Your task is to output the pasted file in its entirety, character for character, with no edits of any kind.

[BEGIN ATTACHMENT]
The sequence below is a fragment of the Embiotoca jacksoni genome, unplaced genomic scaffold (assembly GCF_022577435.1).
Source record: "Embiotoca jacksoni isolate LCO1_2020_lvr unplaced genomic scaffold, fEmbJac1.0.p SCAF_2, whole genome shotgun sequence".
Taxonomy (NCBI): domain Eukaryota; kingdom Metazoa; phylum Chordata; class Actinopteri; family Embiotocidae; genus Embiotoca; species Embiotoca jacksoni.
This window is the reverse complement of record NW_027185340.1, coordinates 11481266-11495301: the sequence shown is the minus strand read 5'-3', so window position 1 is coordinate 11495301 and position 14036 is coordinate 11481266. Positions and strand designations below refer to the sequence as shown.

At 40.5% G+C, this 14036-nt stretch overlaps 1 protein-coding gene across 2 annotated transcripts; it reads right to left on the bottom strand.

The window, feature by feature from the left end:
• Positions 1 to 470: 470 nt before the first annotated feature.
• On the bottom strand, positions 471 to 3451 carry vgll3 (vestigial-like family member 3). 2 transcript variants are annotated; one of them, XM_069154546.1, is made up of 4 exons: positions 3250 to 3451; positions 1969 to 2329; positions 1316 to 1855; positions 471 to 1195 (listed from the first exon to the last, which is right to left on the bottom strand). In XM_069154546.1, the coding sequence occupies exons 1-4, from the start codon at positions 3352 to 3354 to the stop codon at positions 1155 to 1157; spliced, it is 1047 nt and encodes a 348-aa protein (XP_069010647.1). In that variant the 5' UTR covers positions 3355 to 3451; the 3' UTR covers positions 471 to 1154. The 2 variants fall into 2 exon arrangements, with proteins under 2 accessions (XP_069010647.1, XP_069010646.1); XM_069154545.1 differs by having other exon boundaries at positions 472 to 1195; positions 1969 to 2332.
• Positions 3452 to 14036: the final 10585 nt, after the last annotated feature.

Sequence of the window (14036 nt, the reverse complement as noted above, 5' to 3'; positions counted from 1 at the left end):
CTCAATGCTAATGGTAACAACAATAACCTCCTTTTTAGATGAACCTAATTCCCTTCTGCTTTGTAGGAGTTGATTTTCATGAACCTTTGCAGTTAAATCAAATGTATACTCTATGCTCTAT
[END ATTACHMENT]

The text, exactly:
The sequence below is a fragment of the Embiotoca jacksoni genome, unplaced genomic scaffold (assembly GCF_022577435.1).
Source record: "Embiotoca jacksoni isolate LCO1_2020_lvr unplaced genomic scaffold, fEmbJac1.0.p SCAF_2, whole genome shotgun sequence".
Taxonomy (NCBI): domain Eukaryota; kingdom Metazoa; phylum Chordata; class Actinopteri; family Embiotocidae; genus Embiotoca; species Embiotoca jacksoni.
This window is the reverse complement of record NW_027185340.1, coordinates 11481266-11495301: the sequence shown is the minus strand read 5'-3', so window position 1 is coordinate 11495301 and position 14036 is coordinate 11481266. Positions and strand designations below refer to the sequence as shown.

At 40.5% G+C, this 14036-nt stretch overlaps 1 protein-coding gene across 2 annotated transcripts; it reads right to left on the bottom strand.

The window, feature by feature from the left end:
• Positions 1 to 470: 470 nt before the first annotated feature.
• On the bottom strand, positions 471 to 3451 carry vgll3 (vestigial-like family member 3). 2 transcript variants are annotated; one of them, XM_069154546.1, is made up of 4 exons: positions 3250 to 3451; positions 1969 to 2329; positions 1316 to 1855; positions 471 to 1195 (listed from the first exon to the last, which is right to left on the bottom strand). In XM_069154546.1, the coding sequence occupies exons 1-4, from the start codon at positions 3352 to 3354 to the stop codon at positions 1155 to 1157; spliced, it is 1047 nt and encodes a 348-aa protein (XP_069010647.1). In that variant the 5' UTR covers positions 3355 to 3451; the 3' UTR covers positions 471 to 1154. The 2 variants fall into 2 exon arrangements, with proteins under 2 accessions (XP_069010647.1, XP_069010646.1); XM_069154545.1 differs by having other exon boundaries at positions 472 to 1195; positions 1969 to 2332.
• Positions 3452 to 14036: the final 10585 nt, after the last annotated feature.

Sequence of the window (14036 nt, the reverse complement as noted above, 5' to 3'; positions counted from 1 at the left end):
CTCAATGCTAATGGTAACAACAATAACCTCCTTTTTAGATGAACCTAATTCCCTTCTGCTTTGTAGGAGTTGATTTTCATGAACCTTTGCAGTTAAATCAAATGTATACTCTATGCTCTAT